Newspaper Editorials Lead Revolt Against King Charles
Some columnists and editorial writers are gaining boldness to attack the Darwin-only rule in science education. Some examples:
- Senator Rick Santorum (R., Pennsylvania) in The Morning Call advocated a balanced approach to teaching evolution.
- Brian Fahling in The Union Leader took up the charge to defend Georgia’s “critical thinking” stickers (see 01/13/2005 entry).
- Neal McCluskey, writing for the Cato Institute, argued that the Georgia case is a reason for vouchers. The “one-size-fits-all” method of teaching means someone will always be offended: “Why is it acceptable to force them [Christians] to use their tax dollars to teach their children something to which they strenuously object, but unacceptable to place a sticker on textbooks that asks other people to consider, even for a moment, beliefs contrary to their own?” The answer, he thinks, is privatization. Get government out of education and let the parents exercise consumer choice.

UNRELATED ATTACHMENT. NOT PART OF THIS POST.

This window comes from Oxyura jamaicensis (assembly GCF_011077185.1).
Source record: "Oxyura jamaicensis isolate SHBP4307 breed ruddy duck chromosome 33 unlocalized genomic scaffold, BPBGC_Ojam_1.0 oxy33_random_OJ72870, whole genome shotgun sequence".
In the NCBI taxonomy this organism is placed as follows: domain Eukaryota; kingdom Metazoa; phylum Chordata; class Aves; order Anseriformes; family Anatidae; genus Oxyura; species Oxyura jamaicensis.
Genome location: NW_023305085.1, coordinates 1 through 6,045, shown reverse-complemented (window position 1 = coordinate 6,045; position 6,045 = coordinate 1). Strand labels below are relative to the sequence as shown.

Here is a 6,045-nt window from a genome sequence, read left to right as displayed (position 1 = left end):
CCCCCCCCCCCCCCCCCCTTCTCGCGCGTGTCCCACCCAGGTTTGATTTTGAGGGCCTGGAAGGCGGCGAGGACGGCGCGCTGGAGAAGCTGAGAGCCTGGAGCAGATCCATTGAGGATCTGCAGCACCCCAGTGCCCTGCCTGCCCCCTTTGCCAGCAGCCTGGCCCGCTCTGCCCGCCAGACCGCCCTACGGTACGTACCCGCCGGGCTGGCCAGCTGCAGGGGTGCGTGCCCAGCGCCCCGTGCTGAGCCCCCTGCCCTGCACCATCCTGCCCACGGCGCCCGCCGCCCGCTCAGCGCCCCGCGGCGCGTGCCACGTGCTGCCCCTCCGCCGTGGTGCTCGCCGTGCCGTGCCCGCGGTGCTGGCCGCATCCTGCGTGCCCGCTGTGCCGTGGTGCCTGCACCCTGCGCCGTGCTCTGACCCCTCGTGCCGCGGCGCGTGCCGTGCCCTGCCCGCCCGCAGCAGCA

- John Whitehead, Constitutional attorney, writing for Accuracy in Academia, agreed with Phillip Johnson that “It’s the Darwinists who are religious dogmatists.”
- Jeff Gardner wrote a scathing rebuke of PBS in the Albuquerque Tribune, after New Mexico affiliate station KNME pulled the intelligent-design film Unlocking the Mystery of Life from its schedule after first agreeing to air it, under pressure from scientists and the ACLU. He mercilessly castigated “the rabidly anti-Christian voices that squeak like greaseless wheels in the so-called science community” for this act of “censorship,” and decided PBS is not only wrong, but irrelevant in today’s TV market.
Want to take part in one of the biggest revolutions of modern times? Take up the pen, not the sword, and let your eloquence help bring down the idol of King Charlie the Usurper, where it can join its mates in the fantasyland section of StalinWorld.